20 Aug 2014
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Lungren Faces Hecklers at Town Hall

About 150 people, from liberals to Tea Partiers, turned out to grill the Congressman.

Lungren Faces Hecklers at Town Hall Lungren Faces Hecklers at Town Hall Lungren Faces Hecklers at Town Hall

It's not the easiest time to be a California Republican in Congress—you've got a controversial deficit deal that some in your party think didn't go far enough, that will likely favor Democrats, and, if you're U.S. Rep. Dan Lungren, a looking to smack you down in 2012.

Those pressures were on display Thursday evening at a town hall meeting at the , where about 150 constituents turned out to grill the Congressman on everything from the debt ceiling to oil company subsidies.

One young woman was ejected from the hall early in the meeting after she stood up to scold Lungren on spending cuts she said were compromising her generation's future. (See attached video.)

"People have master's degrees and they're working at Starbucks," she said. "You should go to jail along with Obama."

Lungren then spent time defending the compromise Congress recently reached on reducing the national deficit, seeming to aim his remarks at conservatives in the audience. The deal put the issue of debt on the national agenda, he said, though it didn't include a Constitutional amendment mandating a balanced budget, a goal cherished by Tea Party activists.

"Is it everything we wanted? Not in a long shot," he said. "It's like a 12-round heavyweight championship fight."

During the question and answer session, the polarized crowd, which included sizeable sections of liberal MoveOn.org activists and red-shirted , often interrupted to clap, laugh, or heckle Lungren and each other.

At one point, an audience member asked a question about highly profitable oil companies receiving government subsidies. "As far as I know, oil companies and other corporations are paying their taxes," Lungren began, but was quickly interrupted by shouts of "What planet are you on?" and "No billionaire left behind!"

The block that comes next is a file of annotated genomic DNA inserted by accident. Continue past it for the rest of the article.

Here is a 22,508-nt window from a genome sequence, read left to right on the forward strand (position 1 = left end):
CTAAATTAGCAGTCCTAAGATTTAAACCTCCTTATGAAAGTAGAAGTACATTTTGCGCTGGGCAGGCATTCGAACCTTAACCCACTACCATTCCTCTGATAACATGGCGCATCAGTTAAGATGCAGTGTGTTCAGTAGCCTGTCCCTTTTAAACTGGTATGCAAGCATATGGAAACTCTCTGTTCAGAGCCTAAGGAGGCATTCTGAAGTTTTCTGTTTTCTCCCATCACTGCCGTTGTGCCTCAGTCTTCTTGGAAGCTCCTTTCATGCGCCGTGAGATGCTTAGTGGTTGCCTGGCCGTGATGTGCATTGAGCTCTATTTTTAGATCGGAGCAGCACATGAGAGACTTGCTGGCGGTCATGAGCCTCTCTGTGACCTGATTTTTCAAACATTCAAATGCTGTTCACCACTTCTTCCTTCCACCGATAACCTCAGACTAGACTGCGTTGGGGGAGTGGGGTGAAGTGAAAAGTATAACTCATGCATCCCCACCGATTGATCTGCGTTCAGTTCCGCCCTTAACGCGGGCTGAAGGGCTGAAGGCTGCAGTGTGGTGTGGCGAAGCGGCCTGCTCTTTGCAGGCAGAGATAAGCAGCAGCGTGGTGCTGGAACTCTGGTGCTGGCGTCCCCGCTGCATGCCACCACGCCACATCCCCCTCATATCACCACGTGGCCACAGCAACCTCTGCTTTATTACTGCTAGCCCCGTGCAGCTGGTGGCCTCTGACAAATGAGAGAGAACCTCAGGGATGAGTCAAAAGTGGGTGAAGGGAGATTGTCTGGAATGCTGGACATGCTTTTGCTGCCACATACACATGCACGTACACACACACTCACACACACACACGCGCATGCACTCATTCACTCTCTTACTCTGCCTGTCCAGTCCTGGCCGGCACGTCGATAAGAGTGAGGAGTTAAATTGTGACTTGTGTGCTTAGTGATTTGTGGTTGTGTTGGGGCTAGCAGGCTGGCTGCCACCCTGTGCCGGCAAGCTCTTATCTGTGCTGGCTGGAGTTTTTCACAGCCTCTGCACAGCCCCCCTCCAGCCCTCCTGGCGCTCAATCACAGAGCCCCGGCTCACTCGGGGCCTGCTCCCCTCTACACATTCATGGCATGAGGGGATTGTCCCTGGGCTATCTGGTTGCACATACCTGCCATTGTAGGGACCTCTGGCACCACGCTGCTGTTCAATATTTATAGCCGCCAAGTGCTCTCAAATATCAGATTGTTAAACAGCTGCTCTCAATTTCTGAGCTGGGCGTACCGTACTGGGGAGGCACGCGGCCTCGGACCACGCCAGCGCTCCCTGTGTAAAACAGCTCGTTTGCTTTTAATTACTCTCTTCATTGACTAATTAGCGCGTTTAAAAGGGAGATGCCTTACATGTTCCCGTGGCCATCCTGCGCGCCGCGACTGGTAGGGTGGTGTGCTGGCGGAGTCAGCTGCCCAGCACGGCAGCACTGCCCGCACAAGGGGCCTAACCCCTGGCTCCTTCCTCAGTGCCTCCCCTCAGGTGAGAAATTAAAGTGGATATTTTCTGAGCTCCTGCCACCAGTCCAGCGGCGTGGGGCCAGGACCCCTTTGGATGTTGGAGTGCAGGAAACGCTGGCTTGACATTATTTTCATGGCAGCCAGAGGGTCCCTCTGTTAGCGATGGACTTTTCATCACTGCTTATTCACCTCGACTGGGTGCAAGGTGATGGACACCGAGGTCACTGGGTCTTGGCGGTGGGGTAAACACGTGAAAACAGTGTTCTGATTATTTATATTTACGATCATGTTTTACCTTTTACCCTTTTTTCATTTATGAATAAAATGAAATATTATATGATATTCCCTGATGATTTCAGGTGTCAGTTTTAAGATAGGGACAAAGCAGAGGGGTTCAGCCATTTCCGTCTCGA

As in many political discussions in the United States these days, audience members' critiques fell into two main buckets: The federal government was spending too much, or it wasn't spending enough.

One man brought up unemployment and wanted to know when the federal government was going to lay off more workers.

"I see thousands of TSA employees just standing around [at the airport]," he said.

"We are reviewing every contract that the House of Representatives has," Lungren responded. "I think you're going to see some very serious reductions in different federal agencies and departments."

Two comments did draw broad applause from the crowd: Lungren's mention that he wanted to get rid of corn ethanol subsidies, and a proposal from an audience member to increase income taxes on millionaires.

"I don't think it solves the problem," Lungren said of taxing the rich. If he could personally revamp the tax system, he said, he'd impose a flat tax rate on everyone or get rid of income tax altogether.

The Congressman appeared relaxed during the questioning, though he did pause to chastise the audience for their rowdiness.

"I was told by my parents to be respectful of others," he said.

Still, Lungren was short on answers for audience members who asked about specific local problems, including a teacher who wanted help refinancing her upside-down mortgage and a sheet metal worker who complained about international trade agreements pushing area jobs overseas.

"I don't see a program that would be able to answer your question without jeopardizing the ultimate recovery of the market," he told the teacher.

On trade, he said, "Trade agreements give us an opportunity to be able to to create and take advantage of markets overseas," before mentioning support for a U.S.-Colombia trade agreement under consideration in Congress. The pact faces criticism from human rights activists because of attacks on union leaders in Colombia.

Afterwards, the sheet metal worker, 47-year-old Sal Rotolo of Elk Grove, said he was "very disappointed" with Lungren's response.

"He talked about opening up markets as if it was markets for trade when they are obviously markets for cheap labor," he said.

Kim Matranga, a 59-year-old water aerobics instructor attending her first town hall meeting, said she found Lungren well-spoken and sympathetic in response to some tough questions.

"There are a lot of angry people out there, and understandably so, but it's our economy and the mess we're in," she said.

Lungren faces a from Elk Grove Democrat Dr. Ami Bera, who lost to him in the last election but has in campaign funds in the first six months of this year. On Thursday, he brushed off questions about that race.

"I'm eight months into this two-year term and I've been concentrating on doing this job," he said.

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